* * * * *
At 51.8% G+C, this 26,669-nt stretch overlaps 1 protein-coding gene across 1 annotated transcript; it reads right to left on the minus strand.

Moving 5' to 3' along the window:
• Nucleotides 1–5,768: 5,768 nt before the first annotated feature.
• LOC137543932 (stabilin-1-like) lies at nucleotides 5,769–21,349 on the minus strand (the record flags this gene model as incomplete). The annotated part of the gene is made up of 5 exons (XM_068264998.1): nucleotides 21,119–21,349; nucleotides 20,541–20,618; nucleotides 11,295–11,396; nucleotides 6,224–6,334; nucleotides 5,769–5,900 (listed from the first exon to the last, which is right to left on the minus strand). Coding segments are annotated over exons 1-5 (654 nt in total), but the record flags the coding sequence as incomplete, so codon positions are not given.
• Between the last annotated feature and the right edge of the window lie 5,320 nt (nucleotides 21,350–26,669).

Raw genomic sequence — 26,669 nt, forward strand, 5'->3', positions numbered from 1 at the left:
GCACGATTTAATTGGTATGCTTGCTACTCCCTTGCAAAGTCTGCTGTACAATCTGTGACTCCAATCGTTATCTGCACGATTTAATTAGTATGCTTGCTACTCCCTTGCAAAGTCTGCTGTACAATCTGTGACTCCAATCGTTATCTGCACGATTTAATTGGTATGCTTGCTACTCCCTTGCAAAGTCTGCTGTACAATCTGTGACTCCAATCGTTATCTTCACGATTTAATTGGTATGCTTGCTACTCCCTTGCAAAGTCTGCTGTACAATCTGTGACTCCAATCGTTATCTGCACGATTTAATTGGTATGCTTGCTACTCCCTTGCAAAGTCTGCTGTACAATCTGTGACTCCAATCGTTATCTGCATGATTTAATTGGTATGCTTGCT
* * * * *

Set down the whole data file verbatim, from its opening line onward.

At 51.8% G+C, this 26,669-nt stretch overlaps 1 protein-coding gene across 1 annotated transcript; it reads right to left on the minus strand.

Moving 5' to 3' along the window:
• Nucleotides 1–5,768: 5,768 nt before the first annotated feature.
• LOC137543932 (stabilin-1-like) lies at nucleotides 5,769–21,349 on the minus strand (the record flags this gene model as incomplete). The annotated part of the gene is made up of 5 exons (XM_068264998.1): nucleotides 21,119–21,349; nucleotides 20,541–20,618; nucleotides 11,295–11,396; nucleotides 6,224–6,334; nucleotides 5,769–5,900 (listed from the first exon to the last, which is right to left on the minus strand). Coding segments are annotated over exons 1-5 (654 nt in total), but the record flags the coding sequence as incomplete, so codon positions are not given.
• Between the last annotated feature and the right edge of the window lie 5,320 nt (nucleotides 21,350–26,669).

Raw genomic sequence — 26,669 nt, forward strand, 5'->3', positions numbered from 1 at the left:
GCACGATTTAATTGGTATGCTTGCTACTCCCTTGCAAAGTCTGCTGTACAATCTGTGACTCCAATCGTTATCTGCACGATTTAATTAGTATGCTTGCTACTCCCTTGCAAAGTCTGCTGTACAATCTGTGACTCCAATCGTTATCTGCACGATTTAATTGGTATGCTTGCTACTCCCTTGCAAAGTCTGCTGTACAATCTGTGACTCCAATCGTTATCTTCACGATTTAATTGGTATGCTTGCTACTCCCTTGCAAAGTCTGCTGTACAATCTGTGACTCCAATCGTTATCTGCACGATTTAATTGGTATGCTTGCTACTCCCTTGCAAAGTCTGCTGTACAATCTGTGACTCCAATCGTTATCTGCATGATTTAATTGGTATGCTTGCT